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The (post)colonial predicament in community mental health services for American Indians: Explorations in alter-Native psy-ence.
American Psychologist  (IF16.358),  Pub Date : 2022-03-10, DOI: 10.1037/amp0000906
Joseph P. Gone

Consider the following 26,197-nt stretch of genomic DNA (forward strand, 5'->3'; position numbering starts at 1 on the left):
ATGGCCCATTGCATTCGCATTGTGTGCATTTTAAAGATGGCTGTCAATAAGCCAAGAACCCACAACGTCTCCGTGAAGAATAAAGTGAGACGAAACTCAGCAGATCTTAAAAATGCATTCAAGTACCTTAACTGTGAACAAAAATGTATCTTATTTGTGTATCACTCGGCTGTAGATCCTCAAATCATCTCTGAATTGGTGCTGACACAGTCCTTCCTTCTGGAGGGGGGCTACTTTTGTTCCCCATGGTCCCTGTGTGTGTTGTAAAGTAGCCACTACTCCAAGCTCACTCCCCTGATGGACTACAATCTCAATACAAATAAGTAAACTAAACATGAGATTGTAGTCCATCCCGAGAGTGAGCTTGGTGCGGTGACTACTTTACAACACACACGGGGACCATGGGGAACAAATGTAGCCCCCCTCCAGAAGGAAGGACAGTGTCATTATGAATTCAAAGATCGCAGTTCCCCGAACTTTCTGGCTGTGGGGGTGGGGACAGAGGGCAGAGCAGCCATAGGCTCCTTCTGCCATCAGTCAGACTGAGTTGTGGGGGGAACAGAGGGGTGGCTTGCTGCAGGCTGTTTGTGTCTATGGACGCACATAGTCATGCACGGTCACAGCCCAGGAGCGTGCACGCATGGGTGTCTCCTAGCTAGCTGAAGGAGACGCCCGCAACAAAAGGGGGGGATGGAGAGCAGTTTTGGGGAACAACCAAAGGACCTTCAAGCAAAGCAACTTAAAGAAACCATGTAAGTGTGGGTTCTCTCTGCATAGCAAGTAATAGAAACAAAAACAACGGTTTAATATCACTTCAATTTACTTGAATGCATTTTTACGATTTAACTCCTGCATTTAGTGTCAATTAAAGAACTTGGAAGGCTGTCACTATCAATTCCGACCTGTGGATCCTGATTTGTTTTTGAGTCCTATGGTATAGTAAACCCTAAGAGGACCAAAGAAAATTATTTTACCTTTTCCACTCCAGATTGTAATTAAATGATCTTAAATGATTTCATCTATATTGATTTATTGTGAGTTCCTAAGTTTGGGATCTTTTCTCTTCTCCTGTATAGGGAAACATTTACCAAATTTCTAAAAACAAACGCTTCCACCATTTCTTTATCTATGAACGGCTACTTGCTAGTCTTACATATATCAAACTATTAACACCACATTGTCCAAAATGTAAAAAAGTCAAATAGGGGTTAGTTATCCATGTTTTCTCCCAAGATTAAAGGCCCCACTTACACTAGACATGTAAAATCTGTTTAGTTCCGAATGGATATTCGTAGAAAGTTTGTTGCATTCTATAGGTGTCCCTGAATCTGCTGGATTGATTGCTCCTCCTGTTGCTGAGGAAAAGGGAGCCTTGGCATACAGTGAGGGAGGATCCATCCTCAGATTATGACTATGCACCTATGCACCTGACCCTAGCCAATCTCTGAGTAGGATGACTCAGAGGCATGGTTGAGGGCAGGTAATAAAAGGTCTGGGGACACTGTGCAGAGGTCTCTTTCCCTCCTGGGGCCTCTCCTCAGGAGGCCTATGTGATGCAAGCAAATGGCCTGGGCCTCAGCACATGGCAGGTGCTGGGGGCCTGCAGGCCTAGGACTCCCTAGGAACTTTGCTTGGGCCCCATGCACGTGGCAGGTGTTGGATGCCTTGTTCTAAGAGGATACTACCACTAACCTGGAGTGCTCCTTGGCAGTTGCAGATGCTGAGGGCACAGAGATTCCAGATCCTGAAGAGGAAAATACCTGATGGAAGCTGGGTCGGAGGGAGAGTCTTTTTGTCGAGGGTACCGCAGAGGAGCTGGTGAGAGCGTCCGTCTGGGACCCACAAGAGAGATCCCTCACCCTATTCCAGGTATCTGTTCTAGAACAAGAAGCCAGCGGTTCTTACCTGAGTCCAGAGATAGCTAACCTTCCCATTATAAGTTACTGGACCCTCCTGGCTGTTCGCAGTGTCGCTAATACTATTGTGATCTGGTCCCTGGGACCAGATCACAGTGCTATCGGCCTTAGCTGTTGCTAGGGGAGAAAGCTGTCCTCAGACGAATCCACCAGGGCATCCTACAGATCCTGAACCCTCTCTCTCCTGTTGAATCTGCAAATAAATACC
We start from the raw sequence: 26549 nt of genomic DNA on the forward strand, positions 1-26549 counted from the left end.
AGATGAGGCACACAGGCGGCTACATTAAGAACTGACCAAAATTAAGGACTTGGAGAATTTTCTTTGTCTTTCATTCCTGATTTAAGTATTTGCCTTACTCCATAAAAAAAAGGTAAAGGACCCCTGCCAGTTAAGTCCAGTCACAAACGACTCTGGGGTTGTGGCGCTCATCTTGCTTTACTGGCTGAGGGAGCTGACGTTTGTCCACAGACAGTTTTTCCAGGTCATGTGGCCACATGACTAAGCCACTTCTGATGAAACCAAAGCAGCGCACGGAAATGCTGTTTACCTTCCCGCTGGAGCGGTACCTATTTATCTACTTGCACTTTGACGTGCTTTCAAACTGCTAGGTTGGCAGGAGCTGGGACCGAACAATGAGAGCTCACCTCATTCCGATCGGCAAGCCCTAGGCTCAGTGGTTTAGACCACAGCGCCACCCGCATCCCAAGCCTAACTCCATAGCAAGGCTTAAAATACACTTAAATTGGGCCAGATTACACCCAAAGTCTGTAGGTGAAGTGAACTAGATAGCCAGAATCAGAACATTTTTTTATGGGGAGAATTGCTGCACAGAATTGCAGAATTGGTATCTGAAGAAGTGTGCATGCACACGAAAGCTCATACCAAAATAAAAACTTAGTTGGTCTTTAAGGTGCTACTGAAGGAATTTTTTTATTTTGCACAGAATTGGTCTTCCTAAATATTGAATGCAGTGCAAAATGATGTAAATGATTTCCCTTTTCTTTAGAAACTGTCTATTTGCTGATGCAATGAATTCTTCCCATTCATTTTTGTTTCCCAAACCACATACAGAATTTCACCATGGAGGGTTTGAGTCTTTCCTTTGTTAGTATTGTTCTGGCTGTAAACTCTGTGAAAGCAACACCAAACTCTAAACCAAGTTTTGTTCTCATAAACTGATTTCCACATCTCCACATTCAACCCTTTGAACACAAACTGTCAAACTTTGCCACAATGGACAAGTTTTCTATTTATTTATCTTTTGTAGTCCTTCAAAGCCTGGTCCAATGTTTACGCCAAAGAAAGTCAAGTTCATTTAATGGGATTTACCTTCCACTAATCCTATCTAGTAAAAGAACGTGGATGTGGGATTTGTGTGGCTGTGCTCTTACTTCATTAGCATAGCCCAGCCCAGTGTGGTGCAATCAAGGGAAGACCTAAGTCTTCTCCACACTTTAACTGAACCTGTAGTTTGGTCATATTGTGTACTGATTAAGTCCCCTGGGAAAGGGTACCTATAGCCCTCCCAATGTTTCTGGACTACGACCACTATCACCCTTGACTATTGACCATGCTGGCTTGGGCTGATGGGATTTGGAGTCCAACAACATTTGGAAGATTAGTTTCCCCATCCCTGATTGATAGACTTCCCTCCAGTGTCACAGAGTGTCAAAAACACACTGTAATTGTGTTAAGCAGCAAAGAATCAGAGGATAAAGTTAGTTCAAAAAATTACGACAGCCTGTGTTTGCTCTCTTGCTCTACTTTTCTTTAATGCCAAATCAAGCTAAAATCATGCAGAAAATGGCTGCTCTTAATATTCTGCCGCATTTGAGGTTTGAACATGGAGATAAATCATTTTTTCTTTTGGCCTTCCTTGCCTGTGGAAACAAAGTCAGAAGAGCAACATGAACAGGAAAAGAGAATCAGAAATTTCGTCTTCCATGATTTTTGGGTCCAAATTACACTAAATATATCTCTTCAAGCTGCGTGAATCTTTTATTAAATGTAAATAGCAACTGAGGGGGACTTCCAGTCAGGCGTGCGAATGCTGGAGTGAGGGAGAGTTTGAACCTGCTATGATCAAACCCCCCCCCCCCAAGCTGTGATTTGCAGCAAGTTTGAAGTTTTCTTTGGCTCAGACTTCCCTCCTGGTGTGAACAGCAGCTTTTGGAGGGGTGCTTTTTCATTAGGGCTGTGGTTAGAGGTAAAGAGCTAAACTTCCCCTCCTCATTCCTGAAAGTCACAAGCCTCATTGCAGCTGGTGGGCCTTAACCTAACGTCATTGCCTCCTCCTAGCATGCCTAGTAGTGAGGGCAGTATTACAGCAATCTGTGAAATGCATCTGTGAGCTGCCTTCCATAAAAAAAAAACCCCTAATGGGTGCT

Early in my career, I explored clinical depression and problem drinking among my own American Indian people on the Fort Belknap Indian reservation in Montana in the United States. There I interviewed a middle-aged cultural traditionalist named Traveling-Thunder who explained why many community members struggled with substance abuse and associated distress. In his view, the primary problem was that “we do not fit in with the Whiteman’s system.” As it turned out, this straightforward observation captured an entire explanatory rationale about reservation mental health that reappears everywhere I go in “Indian Country.” Specifically, Traveling-Thunder highlighted history and spirituality in his account of the emergence of community mental health problems, overtly attributing these forms of disabling distress to processes of Euro American colonization. This problem frame overtly recasts “mental disorders” as (post)colonial pathologies, which anchors a broad alternative Indigenous mental health discourse. This framework is parallel to but distinctive from dominant psychiatric discourse. In this article, I describe this alter-Native psy-ence and trace the implications for American Indian community mental health services.